By Dermot Connolly
Our Lady of the Holy Family Parish, located at the site of the former Notre Dame de Chicago, now runs a food pantry at 1334 W. Flournoy St.
Open since July from 1:30 to 3:30 p.m. each Friday, the pantry formerly operated in Holy Family Church at 1101 W. Roosevelt Rd. In 2019, Holy Family merged with Notre Dame de Chicago to become Our Lady of the Holy Family as part of the Roman Catholic Archdiocese of Chicago’s Renew My Church initiative.
Deacon Larry Sorce, whose duties include overseeing the pantry, said church leaders had closed the pantry for about nine months because its basement location at Holy Family flooded, ruining the refrigerator and other equipment.
“Thankfully, we found a room at Notre Dame de Chicago that had been used for storage that we could use,” Sorce said.
After the church rehabbed the space, the site had to pass inspection by the Greater Chicago Food Depository, the pantry’s main supplier.
“That process was interrupted because of COVID-19, because they were not doing inspections,” Source said. “We were chomping at the bit. Our first day was the first Friday in July. We’re serving about 50 families each month, with more coming as people find out about the new location, mainly by word of mouth.
“The numbers will likely increase as the holidays approach,” Sorce added. “If we can supply even two meals a week for families, that is more money that they can spend for presents.
“There is a registration form we ask folks to fill out, because the Greater Chicago Food Depository likes to keep track of how many people they are serving,” he noted. “But proof of financial need is not required. There is a certain amount of trust involved.”
Sorce explained the church expanded the food pantry service boundaries since its location changed; they now stretch from 16th Street to Lake Street and Canal Street to Western Avenue.
“We looked at where the senior housing and low-income housing sites were located when setting the boundaries,” he said.
Helping with the food pantry has brought parishioners from both churches together during the merger, easing the pain for many, according to Sorce. The archdiocese installed Rev. Peter McQuinn as pastor of Our Lady of the Holy Family on Sept. 17 (also delayed because of the pandemic), and the parish now holds regularly scheduled daily and weekend Masses at Notre Dame. Holy Family remains is open for weddings, baptisms, and other events.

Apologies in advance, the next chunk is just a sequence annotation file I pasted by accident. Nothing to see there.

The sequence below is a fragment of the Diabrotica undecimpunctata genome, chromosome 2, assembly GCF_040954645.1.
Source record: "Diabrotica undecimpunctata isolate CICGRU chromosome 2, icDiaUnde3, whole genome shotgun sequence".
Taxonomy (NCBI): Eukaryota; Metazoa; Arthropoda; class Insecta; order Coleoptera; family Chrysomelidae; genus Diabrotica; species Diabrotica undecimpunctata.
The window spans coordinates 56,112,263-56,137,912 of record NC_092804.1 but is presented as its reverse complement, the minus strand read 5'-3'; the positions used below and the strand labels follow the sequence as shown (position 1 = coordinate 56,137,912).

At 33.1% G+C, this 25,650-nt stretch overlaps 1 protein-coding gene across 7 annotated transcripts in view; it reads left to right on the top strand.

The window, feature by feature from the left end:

Food from the Greater Chicago Food Depository “is donated, but there are costs for delivery and overhead,” Sorce said, noting three ways people can help.
First, volunteers can staff the pantry from 1:15 to 3:45 p.m. Fridays to register guests and help them find the food they want. Second, they can come to the church from 8:30 to 9:30 a.m. on the second and fourth Fridays of each month to help unload deliveries from the depository. Third, people can volunteer at the Greater Chicago Food Depository itself; if they say which parish they are with, that parish’s food pantry gets monetary credit to put toward more food.
Participating in the food depository’s 5K run each March offers another way to get involved while raising money for the pantry.
Working alongside Sorce at the pantry every week is Daniel Kopanke, known as “Chef Dan,” because he earned a culinary degree at Kendall College after retiring from a 40-year career as a nurse. Although the pantry does not require his cooking skills, prior to the COVID-19 pandemic, he and his wife, Kathy, prepared 180 hot meals twice a month for residents of the Franciscan Outreach shelter at 2715 W. Harrison St. They also supplied hot meals to people living in the tent cities under the Dan Ryan Expressway.
Kopanke said that, while the area has a few food pantries, the one at Notre Dame de Chicago is the only one open on Fridays.
“The GCFS asked us if we could do that,” Kopanke noted. “It is helpful because many people run out of money toward the end of the week. We also allow people to come every week,” he added, noting many pantries limit access to once or twice a month.
“We want to work with the pop-up food pantry at the University of Illinois Chicago,” he said, suggesting some sort of partnership in the future to address the need. “There is a significant issue with food insecurity with students there. Between tuition and only working part-time, their finances aren’t the greatest,” he said, noting a graduate student studying physics at UIC is among the weekly visitors to the parish food pantry.
Anyone interested in volunteering at the food pantry may contact Sorce at email@example.com. For more on Our Lady of the Holy Family, log on to www.olhfchi.org or call (312) 243-7400.